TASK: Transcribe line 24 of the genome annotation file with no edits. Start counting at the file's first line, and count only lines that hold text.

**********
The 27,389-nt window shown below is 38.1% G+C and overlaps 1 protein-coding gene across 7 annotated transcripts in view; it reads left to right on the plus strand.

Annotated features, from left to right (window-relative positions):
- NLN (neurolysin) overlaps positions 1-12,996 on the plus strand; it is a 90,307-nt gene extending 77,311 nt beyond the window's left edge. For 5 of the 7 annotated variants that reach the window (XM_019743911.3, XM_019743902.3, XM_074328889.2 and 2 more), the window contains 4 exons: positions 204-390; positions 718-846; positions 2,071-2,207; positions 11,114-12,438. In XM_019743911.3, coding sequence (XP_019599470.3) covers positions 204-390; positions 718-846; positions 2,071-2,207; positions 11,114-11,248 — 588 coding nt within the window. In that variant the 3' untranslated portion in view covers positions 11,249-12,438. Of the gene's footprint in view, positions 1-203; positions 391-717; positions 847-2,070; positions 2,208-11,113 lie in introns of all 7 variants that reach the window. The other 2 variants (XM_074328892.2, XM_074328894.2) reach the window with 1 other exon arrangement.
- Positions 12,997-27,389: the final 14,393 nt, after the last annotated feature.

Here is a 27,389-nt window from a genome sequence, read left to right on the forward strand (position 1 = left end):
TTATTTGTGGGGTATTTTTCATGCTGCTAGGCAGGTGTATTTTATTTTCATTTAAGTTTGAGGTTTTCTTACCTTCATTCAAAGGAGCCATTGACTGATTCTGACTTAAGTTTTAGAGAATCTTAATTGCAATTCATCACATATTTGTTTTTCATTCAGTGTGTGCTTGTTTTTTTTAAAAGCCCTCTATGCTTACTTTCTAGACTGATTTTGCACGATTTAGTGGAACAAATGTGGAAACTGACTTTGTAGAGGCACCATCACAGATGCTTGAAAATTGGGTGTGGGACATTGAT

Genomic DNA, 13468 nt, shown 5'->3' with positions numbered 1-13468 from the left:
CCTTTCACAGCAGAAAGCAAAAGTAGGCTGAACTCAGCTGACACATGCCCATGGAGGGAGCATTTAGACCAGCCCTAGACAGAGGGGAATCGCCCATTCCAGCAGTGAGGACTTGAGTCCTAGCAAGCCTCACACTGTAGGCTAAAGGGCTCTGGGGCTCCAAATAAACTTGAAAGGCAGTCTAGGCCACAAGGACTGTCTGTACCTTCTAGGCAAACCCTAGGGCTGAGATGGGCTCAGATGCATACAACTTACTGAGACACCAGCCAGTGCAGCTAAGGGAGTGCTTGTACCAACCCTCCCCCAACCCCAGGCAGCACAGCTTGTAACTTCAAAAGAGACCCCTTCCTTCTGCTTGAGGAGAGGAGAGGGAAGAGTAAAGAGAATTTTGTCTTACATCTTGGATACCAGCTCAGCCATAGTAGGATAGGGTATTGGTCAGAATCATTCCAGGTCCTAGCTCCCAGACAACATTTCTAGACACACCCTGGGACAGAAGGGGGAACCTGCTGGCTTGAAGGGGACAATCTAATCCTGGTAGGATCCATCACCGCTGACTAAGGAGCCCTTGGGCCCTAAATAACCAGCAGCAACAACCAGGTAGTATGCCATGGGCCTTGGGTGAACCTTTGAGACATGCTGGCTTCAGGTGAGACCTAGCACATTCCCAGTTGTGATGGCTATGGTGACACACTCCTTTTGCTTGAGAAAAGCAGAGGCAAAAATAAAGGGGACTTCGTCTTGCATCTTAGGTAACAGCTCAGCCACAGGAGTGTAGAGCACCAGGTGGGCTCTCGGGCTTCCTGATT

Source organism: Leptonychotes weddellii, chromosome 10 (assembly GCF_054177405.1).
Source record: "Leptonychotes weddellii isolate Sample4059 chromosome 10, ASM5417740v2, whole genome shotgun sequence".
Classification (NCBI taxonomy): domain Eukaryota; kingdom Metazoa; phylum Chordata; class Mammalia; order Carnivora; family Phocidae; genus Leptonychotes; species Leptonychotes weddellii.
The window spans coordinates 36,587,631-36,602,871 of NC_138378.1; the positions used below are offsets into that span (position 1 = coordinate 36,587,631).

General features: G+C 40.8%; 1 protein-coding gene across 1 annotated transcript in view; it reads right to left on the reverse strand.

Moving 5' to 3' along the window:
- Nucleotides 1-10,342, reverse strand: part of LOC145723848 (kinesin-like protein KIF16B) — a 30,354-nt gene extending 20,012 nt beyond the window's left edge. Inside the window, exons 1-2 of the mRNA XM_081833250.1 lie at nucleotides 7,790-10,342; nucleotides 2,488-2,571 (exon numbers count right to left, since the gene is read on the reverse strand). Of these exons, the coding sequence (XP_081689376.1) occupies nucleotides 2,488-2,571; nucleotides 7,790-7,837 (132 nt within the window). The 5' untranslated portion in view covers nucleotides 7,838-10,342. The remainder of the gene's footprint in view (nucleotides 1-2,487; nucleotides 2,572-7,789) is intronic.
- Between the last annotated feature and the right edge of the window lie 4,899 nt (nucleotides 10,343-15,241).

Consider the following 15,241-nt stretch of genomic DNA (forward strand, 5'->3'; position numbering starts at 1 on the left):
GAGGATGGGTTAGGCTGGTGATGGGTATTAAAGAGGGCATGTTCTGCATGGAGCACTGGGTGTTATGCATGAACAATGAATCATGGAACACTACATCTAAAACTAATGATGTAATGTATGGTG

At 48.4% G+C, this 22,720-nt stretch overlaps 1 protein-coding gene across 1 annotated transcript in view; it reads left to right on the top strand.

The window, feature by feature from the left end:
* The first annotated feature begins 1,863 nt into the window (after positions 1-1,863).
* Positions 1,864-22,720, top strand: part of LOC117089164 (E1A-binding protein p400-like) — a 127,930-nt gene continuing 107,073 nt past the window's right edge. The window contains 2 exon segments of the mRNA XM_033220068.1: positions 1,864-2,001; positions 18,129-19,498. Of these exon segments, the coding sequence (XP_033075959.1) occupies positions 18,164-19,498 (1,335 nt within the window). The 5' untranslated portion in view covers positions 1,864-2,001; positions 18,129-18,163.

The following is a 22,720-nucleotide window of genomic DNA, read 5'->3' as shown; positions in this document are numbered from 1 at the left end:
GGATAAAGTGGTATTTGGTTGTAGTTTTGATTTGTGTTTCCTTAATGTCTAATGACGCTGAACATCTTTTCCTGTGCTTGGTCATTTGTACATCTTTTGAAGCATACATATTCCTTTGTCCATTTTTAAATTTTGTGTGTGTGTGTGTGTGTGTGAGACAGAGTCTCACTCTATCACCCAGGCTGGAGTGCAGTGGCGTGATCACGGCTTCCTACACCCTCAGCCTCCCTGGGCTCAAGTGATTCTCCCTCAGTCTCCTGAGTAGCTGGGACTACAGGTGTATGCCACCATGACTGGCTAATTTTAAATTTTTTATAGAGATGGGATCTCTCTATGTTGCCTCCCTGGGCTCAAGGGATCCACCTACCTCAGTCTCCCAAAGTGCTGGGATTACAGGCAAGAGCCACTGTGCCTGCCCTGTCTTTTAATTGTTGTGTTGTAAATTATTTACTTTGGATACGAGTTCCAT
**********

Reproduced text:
GGATAAAGTGGTATTTGGTTGTAGTTTTGATTTGTGTTTCCTTAATGTCTAATGACGCTGAACATCTTTTCCTGTGCTTGGTCATTTGTACATCTTTTGAAGCATACATATTCCTTTGTCCATTTTTAAATTTTGTGTGTGTGTGTGTGTGTGTGAGACAGAGTCTCACTCTATCACCCAGGCTGGAGTGCAGTGGCGTGATCACGGCTTCCTACACCCTCAGCCTCCCTGGGCTCAAGTGATTCTCCCTCAGTCTCCTGAGTAGCTGGGACTACAGGTGTATGCCACCATGACTGGCTAATTTTAAATTTTTTATAGAGATGGGATCTCTCTATGTTGCCTCCCTGGGCTCAAGGGATCCACCTACCTCAGTCTCCCAAAGTGCTGGGATTACAGGCAAGAGCCACTGTGCCTGCCCTGTCTTTTAATTGTTGTGTTGTAAATTATTTACTTTGGATACGAGTTCCAT